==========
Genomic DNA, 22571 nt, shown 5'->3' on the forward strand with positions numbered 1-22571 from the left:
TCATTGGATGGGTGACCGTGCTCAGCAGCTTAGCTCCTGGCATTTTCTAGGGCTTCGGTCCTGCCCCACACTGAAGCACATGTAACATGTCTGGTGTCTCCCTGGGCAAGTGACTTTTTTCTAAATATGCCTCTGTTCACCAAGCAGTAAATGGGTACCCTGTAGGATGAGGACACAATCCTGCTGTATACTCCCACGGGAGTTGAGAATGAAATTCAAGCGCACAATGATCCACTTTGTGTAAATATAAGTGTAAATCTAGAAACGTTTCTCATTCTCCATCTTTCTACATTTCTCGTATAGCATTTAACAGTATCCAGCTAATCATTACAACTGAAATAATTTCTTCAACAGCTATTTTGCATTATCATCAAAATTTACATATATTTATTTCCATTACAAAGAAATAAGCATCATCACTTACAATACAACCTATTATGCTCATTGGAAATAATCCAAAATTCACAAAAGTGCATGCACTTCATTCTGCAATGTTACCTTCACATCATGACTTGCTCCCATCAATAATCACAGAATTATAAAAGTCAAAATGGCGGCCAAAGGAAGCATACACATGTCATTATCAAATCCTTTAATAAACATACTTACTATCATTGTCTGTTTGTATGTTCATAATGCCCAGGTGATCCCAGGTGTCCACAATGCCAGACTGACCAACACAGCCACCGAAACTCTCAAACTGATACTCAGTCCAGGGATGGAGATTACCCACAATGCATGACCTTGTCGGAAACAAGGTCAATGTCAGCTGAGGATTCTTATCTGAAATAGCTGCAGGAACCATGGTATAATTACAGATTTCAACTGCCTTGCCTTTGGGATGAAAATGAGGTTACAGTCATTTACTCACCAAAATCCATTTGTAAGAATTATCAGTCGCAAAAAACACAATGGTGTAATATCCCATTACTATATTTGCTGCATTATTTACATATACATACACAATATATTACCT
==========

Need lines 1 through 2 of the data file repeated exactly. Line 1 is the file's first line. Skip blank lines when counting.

Genomic DNA, 22571 nt, shown 5'->3' on the forward strand with positions numbered 1-22571 from the left:
TCATTGGATGGGTGACCGTGCTCAGCAGCTTAGCTCCTGGCATTTTCTAGGGCTTCGGTCCTGCCCCACACTGAAGCACATGTAACATGTCTGGTGTCTCCCTGGGCAAGTGACTTTTTTCTAAATATGCCTCTGTTCACCAAGCAGTAAATGGGTACCCTGTAGGATGAGGACACAATCCTGCTGTATACTCCCACGGGAGTTGAGAATGAAATTCAAGCGCACAATGATCCACTTTGTGTAAATATAAGTGTAAATCTAGAAACGTTTCTCATTCTCCATCTTTCTACATTTCTCGTATAGCATTTAACAGTATCCAGCTAATCATTACAACTGAAATAATTTCTTCAACAGCTATTTTGCATTATCATCAAAATTTACATATATTTATTTCCATTACAAAGAAATAAGCATCATCACTTACAATACAACCTATTATGCTCATTGGAAATAATCCAAAATTCACAAAAGTGCATGCACTTCATTCTGCAATGTTACCTTCACATCATGACTTGCTCCCATCAATAATCACAGAATTATAAAAGTCAAAATGGCGGCCAAAGGAAGCATACACATGTCATTATCAAATCCTTTAATAAACATACTTACTATCATTGTCTGTTTGTATGTTCATAATGCCCAGGTGATCCCAGGTGTCCACAATGCCAGACTGACCAACACAGCCACCGAAACTCTCAAACTGATACTCAGTCCAGGGATGGAGATTACCCACAATGCATGACCTTGTCGGAAACAAGGTCAATGTCAGCTGAGGATTCTTATCTGAAATAGCTGCAGGAACCATGGTATAATTACAGATTTCAACTGCCTTGCCTTTGGGATGAAAATGAGGTTACAGTCATTTACTCACCAAAATCCATTTGTAAGAATTATCAGTCGCAAAAAACACAATGGTGTAATATCCCATTACTATATTTGCTGCATTATTTACATATACATACACAATATATTACCT